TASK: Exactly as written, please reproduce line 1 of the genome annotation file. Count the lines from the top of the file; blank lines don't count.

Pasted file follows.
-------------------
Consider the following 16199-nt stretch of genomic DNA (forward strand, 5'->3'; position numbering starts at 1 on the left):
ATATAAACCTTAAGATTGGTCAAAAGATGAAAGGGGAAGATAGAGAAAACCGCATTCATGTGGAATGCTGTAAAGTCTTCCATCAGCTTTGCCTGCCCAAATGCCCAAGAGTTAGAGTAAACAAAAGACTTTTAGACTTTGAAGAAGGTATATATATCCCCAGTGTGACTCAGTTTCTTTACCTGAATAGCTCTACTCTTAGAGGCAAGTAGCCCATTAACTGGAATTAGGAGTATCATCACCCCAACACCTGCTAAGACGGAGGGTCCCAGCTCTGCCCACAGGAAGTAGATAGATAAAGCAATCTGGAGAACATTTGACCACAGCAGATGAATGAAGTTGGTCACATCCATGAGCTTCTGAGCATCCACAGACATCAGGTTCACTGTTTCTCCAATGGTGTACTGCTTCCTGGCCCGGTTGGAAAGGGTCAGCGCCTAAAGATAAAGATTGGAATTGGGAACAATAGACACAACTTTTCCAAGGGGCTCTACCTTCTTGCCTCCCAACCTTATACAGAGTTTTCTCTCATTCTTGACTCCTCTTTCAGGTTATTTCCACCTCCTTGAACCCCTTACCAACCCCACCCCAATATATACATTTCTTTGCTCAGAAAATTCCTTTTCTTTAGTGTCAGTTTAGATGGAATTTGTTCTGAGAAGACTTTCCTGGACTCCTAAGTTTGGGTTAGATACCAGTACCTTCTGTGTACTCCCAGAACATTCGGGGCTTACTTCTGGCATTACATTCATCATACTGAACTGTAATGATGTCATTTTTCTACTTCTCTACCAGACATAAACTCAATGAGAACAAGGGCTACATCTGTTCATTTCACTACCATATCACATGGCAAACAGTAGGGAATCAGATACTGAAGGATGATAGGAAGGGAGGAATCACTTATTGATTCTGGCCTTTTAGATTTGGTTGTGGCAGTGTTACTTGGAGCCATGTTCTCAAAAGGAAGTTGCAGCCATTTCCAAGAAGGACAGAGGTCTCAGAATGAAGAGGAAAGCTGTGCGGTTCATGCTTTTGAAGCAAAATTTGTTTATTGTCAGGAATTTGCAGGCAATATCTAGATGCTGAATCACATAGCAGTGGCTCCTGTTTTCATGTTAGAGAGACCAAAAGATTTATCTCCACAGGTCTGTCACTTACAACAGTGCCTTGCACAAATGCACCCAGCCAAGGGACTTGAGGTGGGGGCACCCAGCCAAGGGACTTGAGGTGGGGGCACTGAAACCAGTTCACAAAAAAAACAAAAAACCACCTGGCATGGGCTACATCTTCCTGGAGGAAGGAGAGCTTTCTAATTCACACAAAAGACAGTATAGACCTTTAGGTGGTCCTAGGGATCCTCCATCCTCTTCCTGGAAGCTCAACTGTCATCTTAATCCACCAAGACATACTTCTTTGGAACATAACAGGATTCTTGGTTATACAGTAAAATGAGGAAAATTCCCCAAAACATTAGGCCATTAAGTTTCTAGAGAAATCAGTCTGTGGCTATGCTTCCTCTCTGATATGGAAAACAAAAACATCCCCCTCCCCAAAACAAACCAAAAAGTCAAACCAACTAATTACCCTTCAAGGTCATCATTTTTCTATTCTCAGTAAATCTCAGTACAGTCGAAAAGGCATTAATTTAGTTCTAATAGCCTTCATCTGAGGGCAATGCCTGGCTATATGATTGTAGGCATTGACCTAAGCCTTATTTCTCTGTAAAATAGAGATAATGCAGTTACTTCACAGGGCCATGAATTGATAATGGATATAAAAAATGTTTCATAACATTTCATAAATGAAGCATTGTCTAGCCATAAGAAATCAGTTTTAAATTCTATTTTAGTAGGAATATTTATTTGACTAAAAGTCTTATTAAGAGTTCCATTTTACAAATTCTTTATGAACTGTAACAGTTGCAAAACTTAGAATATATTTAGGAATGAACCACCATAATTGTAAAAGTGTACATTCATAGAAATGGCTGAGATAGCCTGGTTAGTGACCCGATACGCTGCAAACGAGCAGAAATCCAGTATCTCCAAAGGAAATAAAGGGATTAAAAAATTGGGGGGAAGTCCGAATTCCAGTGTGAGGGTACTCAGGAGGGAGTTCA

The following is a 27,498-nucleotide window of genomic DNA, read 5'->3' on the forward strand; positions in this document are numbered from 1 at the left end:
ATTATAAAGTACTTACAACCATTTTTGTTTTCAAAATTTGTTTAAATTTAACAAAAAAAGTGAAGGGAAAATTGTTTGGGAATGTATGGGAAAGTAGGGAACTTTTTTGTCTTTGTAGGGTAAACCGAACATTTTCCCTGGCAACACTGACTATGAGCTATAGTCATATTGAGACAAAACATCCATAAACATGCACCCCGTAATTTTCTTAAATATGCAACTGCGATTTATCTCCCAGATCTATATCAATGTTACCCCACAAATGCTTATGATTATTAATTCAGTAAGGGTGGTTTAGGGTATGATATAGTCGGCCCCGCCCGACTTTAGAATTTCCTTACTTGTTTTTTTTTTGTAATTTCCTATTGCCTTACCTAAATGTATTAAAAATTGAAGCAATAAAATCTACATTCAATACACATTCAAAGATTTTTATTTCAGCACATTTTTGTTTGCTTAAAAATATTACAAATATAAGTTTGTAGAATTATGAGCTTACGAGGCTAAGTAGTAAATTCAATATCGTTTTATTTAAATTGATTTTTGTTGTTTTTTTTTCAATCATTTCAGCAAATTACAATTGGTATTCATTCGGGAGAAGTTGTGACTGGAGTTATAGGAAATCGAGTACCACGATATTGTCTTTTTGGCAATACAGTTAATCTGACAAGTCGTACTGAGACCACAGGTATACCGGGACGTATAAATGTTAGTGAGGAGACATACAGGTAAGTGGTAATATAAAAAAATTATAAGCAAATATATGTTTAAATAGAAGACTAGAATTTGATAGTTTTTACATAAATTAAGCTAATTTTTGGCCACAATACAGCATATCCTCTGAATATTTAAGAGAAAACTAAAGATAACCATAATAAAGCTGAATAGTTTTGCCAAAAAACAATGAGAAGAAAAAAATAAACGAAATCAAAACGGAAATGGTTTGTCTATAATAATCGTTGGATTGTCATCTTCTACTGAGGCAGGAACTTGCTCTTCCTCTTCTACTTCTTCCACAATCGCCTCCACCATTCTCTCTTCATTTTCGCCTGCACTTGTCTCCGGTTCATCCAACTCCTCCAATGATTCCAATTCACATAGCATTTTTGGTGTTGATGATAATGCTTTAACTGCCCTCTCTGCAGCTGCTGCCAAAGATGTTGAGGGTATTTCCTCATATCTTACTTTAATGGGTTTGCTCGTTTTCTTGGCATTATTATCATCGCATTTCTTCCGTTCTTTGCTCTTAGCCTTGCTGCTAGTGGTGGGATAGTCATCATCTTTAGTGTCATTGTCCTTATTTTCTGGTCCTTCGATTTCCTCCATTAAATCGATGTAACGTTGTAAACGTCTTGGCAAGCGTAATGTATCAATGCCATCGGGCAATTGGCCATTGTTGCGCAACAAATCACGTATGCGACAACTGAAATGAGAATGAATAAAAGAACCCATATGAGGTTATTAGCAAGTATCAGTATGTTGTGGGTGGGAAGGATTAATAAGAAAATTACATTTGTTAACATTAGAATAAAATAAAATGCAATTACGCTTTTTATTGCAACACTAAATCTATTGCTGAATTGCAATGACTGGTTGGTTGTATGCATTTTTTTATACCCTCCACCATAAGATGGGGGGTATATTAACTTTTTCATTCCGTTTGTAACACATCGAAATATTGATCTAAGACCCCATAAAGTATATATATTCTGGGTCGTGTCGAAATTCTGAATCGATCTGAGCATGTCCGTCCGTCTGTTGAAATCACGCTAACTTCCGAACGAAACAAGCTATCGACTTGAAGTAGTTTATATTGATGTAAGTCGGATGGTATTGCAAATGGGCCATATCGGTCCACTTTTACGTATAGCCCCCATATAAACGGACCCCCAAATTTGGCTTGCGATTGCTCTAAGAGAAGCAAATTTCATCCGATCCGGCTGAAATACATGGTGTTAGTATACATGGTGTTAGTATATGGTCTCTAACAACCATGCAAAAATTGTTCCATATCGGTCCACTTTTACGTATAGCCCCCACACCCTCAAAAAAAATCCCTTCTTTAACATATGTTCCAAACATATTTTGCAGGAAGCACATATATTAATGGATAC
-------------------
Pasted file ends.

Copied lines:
Consider the following 16199-nt stretch of genomic DNA (forward strand, 5'->3'; position numbering starts at 1 on the left):